Welcome to Nosebleed Territory

When climbing peaks in the Alps, the High Sierras, or the Himalayas, you know you?re getting close to the top when the air becomes thin, it is difficult to breathe, and your nose suddenly starts to bleed. I remember trying to smoke a cigarette at 20,000 feet on Mount Everest. If you didn?t keep puffing it went out immediately because of the lack of oxygen.

I am starting to suffer from a similar woozy feeling from the US stock markets. I have long since quit smoking, but the higher the indexes go, the more light headed I feel.

Take a look at the chart below produced last Friday by my friends at StockCharts.com. It shows the NYSE advance-decline ratio smoothed by a five day moving average. We have since blasted through to a new high for the year. The last time we were this high in July, the S&P 500 commenced a 23% swan dive down to 1068.

If you failed to protect yourself from this gut churning plunge, there is a good chance your clients fired you at the end of last year and you are now trolling through Craigslist looking for new employment opportunities. If you did follow the advice of this letter at the time, you sold short the S&P 500, the Russell 2000, gold, the Euro, and the Swiss franc. That enabled you to make a bundle, and your clients are now showering new money upon you.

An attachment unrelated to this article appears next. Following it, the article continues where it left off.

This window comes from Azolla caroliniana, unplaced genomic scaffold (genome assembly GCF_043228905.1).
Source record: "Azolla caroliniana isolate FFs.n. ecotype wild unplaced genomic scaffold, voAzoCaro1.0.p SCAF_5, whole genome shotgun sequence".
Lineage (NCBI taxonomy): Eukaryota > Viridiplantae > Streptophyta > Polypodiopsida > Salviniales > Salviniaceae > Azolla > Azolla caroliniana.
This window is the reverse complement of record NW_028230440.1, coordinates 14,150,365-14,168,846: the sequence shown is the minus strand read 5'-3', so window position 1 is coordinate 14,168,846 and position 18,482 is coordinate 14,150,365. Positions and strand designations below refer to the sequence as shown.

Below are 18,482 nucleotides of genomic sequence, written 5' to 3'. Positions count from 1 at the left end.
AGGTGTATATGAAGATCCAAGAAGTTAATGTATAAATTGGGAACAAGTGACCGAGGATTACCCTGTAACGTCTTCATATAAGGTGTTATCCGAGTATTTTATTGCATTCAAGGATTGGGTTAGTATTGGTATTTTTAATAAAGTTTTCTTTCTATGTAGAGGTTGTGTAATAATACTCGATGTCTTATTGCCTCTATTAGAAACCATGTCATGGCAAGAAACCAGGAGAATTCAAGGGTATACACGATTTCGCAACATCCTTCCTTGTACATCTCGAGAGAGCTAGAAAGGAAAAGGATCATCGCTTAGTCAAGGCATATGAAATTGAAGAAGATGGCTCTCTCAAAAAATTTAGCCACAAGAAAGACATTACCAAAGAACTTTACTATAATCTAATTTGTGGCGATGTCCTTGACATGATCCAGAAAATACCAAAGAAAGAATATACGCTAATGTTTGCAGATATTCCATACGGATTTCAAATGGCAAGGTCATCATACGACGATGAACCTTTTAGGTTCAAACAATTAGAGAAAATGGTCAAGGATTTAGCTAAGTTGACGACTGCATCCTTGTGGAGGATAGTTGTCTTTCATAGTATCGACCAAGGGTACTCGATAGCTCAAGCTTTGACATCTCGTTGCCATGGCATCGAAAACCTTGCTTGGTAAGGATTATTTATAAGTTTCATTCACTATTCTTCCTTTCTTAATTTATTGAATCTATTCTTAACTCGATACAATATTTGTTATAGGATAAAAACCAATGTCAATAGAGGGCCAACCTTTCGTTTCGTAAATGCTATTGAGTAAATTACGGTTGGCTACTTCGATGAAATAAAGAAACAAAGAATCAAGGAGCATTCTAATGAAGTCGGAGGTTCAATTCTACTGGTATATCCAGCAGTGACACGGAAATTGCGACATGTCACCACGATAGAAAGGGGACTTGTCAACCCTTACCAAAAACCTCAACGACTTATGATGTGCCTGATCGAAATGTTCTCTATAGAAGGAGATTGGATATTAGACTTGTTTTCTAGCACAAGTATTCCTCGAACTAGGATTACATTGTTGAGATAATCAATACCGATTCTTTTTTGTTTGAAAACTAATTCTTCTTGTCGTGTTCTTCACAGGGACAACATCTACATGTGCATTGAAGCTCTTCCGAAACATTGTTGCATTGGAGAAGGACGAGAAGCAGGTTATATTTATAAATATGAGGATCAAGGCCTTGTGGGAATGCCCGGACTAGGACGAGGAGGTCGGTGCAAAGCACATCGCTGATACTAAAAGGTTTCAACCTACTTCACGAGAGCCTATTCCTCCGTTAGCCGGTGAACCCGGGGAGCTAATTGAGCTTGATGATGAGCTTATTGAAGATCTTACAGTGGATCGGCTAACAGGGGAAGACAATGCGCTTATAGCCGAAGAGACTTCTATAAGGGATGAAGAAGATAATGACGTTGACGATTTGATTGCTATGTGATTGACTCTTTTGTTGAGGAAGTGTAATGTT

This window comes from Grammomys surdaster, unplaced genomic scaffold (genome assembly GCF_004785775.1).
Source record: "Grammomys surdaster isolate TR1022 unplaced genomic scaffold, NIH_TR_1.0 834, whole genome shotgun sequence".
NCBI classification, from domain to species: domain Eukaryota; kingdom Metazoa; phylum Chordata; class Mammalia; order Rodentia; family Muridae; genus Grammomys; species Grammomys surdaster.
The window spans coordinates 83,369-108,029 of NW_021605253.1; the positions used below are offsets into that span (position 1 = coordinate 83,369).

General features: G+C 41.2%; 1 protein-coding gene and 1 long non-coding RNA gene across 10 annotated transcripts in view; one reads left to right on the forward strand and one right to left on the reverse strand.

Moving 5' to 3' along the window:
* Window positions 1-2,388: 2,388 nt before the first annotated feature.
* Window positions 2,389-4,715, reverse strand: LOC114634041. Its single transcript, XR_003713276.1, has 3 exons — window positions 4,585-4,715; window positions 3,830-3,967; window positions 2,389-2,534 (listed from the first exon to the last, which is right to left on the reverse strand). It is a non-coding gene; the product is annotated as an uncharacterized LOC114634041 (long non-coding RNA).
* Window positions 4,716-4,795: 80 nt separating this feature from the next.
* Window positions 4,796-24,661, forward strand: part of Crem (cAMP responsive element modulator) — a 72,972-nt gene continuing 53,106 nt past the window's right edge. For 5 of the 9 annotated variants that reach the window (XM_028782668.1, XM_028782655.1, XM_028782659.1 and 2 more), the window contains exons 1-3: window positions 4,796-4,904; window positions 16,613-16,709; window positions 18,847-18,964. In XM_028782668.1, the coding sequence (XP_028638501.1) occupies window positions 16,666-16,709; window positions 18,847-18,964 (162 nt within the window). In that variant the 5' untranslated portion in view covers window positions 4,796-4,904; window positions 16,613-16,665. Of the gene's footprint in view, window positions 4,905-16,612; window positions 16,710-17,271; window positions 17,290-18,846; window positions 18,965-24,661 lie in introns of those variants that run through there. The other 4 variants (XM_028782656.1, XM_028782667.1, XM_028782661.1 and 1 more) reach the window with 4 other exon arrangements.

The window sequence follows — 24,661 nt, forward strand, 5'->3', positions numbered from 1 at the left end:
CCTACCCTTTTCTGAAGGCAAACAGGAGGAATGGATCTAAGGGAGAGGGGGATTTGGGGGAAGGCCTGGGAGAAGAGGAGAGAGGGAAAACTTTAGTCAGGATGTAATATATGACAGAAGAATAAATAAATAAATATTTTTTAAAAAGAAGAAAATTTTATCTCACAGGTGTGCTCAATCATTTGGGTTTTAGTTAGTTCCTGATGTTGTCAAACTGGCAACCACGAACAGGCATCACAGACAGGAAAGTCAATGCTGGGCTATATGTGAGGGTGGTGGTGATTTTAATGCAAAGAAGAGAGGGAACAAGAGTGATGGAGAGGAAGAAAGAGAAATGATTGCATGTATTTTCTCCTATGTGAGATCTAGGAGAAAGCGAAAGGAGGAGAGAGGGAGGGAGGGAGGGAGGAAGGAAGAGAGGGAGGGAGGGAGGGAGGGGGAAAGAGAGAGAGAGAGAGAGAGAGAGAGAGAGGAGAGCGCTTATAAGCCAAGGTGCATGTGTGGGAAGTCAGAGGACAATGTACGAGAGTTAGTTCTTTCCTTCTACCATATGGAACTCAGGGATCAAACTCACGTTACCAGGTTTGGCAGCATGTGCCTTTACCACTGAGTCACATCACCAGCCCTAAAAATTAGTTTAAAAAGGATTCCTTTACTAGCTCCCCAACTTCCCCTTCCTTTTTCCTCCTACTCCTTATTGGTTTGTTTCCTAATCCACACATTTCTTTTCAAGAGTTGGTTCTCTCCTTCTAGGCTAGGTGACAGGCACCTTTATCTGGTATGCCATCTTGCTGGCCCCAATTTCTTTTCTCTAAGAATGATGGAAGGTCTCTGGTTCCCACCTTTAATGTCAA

I was hoping a sweet spot would set up that would allow me to pick up some meaty short positions, like the leveraged short (SDS) and put options, once a squeeze took us up to 1,350 in the S&P 500. Looking at the slow, low volume grind we are getting, I may not get my wish. Instead, we may get a choppy, rolling type top at a lower level that frustrates the hell out of everyone. We could top out as low as 1,312 instead. Every hedge fund trader I know is just sitting on his hands waiting for a decent entry point to present itself.

Aggressive traders may start scaling in short positions from here in small pieces. Until then, discretion is the better part of valor. Only buy here if your clients have a long term view, a very long term view.

Mount Everest 1976

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